Verizon musters offense for Philly franchise
According to a story by the Philadelphia Inquirer, Verizon ratcheted up its bid to provide its FiOS services in Philadelphia by telling a city council committee yesterday that it would invest $1 billion to build its fiber-optic network.
A spokesman for Verizon said the company did not provide the $1 billion cost estimate to the committee.
Verizon is seeking to compete with Comcast by offering its video and Internet services in the city where Comcast is headquartered.
After negotiating with the city’s administration, Verizon has proposed a 15-year franchise agreement, which is now under review by Philadelphia’s city council, and said it plans to offer cable service to all of the city’s 600,000 households within seven years of the effective date of the cable franchise agreement.
Verizon has said it would offer service to approximately one-third of Philadelphia residences within three years of the agreement's effective date.
Comcast has expressed concern that Verizon will target the more affluent areas of the city (story here).
“We are watching the Verizon franchise process in Philadelphia closely to ensure competition takes place on a level playing field, with all participants being held to the same standards and commitments,” Comcast spokesman Jeff Alexander said in an e-mail on Monday. “We ask for fair and equal treatment for all providers who wish to serve the city of Philadelphia and believe that Verizon should be held, for example, to the same requirements as Comcast as it relates to serving all neighborhoods in a timely fashion."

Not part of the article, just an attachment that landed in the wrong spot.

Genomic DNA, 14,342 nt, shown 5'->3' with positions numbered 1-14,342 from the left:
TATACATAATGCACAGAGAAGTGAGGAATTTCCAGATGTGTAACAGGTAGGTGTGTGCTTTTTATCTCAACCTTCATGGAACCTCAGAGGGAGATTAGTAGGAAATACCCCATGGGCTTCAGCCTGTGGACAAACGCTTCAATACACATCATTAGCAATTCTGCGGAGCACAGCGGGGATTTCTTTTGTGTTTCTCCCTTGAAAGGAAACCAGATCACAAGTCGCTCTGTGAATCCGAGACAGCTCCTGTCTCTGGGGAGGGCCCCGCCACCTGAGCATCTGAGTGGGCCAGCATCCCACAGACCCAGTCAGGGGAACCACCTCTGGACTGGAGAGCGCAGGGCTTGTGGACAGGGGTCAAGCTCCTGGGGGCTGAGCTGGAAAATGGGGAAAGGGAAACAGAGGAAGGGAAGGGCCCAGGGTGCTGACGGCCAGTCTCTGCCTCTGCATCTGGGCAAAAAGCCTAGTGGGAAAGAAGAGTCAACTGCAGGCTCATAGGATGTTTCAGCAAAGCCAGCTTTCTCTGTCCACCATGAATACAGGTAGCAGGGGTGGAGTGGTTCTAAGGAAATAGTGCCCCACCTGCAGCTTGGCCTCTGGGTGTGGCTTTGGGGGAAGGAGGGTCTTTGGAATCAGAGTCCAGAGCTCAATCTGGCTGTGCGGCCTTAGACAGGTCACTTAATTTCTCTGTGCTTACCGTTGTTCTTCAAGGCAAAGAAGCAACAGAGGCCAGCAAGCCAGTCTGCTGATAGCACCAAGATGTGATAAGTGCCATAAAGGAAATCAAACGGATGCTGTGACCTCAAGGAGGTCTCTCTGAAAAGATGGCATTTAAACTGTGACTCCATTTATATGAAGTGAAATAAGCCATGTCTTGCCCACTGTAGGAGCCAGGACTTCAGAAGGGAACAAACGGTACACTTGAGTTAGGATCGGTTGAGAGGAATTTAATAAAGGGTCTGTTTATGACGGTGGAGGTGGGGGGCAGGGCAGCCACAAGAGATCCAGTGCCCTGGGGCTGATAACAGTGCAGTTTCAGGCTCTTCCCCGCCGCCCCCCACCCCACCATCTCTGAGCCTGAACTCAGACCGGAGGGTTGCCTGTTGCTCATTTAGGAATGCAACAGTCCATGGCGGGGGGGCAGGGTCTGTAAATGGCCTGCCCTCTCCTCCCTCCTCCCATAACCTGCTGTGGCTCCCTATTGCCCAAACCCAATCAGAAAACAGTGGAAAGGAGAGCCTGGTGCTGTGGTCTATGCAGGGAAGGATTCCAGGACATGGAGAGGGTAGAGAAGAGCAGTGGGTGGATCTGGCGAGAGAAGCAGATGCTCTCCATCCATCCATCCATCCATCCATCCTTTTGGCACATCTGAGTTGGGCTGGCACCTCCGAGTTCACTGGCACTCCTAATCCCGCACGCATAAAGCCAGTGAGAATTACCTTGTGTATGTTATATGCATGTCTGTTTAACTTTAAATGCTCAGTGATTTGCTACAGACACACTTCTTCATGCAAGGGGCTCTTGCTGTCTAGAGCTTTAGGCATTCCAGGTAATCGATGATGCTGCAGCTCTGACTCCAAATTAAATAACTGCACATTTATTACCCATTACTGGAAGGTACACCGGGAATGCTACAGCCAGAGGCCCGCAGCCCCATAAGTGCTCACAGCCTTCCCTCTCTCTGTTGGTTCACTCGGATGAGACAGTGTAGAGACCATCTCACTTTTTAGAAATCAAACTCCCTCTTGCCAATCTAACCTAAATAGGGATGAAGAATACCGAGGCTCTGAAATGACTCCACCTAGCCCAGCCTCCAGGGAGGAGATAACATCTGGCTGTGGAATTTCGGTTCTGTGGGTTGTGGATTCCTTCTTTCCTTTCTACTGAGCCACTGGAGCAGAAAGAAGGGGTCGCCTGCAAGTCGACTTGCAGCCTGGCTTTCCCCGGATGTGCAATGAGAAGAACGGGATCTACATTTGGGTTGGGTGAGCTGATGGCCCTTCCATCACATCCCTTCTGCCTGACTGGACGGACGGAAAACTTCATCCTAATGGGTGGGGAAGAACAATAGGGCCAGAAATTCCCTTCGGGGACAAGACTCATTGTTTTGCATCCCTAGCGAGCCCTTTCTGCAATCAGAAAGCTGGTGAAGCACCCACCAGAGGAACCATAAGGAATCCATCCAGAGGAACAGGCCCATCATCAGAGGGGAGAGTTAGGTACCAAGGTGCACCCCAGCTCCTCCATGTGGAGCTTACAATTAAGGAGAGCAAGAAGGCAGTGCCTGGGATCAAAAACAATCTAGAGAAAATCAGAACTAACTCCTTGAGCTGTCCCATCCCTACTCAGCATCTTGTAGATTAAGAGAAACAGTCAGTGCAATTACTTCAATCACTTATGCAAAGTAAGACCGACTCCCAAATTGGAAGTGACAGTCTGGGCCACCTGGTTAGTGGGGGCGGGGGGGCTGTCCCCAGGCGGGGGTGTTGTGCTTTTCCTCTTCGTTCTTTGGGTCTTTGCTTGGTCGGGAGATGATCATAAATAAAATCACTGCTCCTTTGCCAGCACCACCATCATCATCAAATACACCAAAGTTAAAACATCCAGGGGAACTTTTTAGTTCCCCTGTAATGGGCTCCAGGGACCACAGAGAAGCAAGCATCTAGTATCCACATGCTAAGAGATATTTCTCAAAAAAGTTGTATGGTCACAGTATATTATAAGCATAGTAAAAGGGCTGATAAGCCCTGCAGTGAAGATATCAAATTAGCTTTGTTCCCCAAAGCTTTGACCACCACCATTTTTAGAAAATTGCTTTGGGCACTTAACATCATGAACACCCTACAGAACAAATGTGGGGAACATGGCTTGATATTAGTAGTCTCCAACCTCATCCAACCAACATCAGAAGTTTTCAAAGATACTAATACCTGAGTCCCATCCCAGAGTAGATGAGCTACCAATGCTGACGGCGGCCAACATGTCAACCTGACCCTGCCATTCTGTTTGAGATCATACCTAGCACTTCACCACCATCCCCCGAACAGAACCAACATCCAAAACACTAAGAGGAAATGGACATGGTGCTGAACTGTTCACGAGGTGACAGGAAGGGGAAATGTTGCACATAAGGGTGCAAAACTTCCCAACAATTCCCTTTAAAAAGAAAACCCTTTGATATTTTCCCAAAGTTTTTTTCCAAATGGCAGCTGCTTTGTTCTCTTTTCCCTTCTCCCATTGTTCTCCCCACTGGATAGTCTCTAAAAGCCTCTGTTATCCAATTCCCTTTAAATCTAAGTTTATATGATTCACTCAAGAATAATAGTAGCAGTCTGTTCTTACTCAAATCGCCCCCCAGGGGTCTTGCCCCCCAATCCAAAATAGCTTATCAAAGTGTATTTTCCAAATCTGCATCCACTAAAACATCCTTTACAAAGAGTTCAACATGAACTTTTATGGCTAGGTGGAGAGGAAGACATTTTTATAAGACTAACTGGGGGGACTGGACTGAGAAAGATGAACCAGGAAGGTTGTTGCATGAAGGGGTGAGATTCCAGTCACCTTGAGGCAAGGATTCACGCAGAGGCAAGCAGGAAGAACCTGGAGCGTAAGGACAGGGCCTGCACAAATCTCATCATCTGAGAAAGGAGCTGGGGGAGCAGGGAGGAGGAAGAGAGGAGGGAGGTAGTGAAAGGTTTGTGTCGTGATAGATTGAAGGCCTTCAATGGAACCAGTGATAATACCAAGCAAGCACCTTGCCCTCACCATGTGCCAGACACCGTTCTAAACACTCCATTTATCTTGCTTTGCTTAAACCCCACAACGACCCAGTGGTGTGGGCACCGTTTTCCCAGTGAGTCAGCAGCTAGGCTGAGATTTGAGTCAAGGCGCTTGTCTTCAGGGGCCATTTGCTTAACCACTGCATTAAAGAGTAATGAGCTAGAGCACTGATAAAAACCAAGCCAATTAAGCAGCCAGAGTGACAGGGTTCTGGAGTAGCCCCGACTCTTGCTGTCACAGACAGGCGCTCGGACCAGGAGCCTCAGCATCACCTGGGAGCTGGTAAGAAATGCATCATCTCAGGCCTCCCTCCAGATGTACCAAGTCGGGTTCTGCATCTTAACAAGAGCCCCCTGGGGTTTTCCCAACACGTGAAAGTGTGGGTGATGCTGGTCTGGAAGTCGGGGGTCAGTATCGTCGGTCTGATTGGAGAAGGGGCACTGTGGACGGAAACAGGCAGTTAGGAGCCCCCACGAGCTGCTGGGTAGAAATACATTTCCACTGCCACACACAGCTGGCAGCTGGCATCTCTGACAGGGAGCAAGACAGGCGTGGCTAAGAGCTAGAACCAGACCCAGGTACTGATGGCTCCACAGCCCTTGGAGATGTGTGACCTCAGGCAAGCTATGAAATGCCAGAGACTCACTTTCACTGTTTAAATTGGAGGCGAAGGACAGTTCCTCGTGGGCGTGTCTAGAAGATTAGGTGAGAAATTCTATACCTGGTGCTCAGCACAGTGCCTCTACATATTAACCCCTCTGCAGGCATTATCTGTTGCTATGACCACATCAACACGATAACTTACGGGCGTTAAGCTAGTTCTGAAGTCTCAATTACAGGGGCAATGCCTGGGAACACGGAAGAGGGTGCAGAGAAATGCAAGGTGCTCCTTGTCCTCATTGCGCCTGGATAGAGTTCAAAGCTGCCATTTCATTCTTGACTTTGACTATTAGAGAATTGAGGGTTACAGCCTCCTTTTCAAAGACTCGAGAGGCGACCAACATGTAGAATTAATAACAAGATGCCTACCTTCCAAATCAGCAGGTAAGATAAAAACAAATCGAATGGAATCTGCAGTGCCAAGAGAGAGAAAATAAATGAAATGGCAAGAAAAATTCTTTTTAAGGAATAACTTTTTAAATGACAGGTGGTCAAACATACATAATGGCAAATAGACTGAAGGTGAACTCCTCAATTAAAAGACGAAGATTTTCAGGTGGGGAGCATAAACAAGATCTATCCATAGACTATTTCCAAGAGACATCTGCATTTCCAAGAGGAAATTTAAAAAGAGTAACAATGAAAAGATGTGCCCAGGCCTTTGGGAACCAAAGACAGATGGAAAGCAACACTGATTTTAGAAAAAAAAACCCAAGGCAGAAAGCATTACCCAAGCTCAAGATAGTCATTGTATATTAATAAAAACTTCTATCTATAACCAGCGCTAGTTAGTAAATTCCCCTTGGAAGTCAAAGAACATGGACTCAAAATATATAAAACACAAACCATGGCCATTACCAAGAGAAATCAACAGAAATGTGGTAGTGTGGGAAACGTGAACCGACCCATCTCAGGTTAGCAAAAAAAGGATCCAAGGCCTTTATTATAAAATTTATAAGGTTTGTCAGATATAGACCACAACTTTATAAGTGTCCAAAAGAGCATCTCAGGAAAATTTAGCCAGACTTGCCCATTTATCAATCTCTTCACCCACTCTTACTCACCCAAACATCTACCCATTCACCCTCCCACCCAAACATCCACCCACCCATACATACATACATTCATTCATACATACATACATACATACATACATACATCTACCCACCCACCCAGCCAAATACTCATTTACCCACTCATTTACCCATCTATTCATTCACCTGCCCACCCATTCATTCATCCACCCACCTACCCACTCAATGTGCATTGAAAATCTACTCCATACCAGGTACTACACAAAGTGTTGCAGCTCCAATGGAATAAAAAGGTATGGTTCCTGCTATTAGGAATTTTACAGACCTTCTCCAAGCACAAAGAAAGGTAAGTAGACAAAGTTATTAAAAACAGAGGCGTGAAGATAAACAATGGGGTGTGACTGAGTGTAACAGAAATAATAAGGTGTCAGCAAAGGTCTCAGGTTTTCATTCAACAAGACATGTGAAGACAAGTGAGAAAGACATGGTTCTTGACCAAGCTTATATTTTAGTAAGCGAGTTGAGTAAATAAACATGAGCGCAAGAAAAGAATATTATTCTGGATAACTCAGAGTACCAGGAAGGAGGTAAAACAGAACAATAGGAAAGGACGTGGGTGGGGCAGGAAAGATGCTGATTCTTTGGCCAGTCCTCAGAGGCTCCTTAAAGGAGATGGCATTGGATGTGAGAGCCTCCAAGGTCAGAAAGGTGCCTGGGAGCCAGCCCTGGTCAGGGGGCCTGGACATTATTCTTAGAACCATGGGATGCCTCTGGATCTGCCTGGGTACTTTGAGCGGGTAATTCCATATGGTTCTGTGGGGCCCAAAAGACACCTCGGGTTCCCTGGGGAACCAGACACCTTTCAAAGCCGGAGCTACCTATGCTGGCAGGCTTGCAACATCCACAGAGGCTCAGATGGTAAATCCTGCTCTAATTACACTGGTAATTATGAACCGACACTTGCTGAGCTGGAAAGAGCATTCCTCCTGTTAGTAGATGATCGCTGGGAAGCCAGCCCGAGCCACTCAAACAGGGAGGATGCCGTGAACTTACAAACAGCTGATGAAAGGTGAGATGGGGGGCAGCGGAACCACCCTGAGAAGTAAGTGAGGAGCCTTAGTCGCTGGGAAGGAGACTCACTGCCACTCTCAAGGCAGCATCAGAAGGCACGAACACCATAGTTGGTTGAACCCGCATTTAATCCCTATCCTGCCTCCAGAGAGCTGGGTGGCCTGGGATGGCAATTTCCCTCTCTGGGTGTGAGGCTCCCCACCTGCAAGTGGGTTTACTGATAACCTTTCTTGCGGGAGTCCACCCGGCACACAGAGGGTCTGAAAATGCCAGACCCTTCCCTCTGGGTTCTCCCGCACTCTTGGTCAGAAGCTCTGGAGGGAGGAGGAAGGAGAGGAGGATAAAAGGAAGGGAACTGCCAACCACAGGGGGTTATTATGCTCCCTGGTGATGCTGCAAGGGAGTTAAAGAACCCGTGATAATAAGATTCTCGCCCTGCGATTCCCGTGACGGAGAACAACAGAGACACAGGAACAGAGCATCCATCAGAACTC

According to the story in today’s Philadelphia Inquirer, city council members have questioned which neighborhoods would get the FiOS services first, while some said they felt rushed to make a decision.
Verizon has previously said it would like a franchise agreement approved by the city council before the end of the year.
According to the Inquirer, a Verizon official declined to provide zip code-level build-out of the FiOS network because Comcast would then target those neighborhoods with special promotions and multi-year contracts.
A Verizon consultant told the city council that the company would privately provide a build-out schedule to city officials in order to ensure that it wasn’t just targeting rich neighborhoods.
The hearing last night was before the city’s Public Property Committee, which did not take any action. A public hearing is scheduled for Dec. 11.
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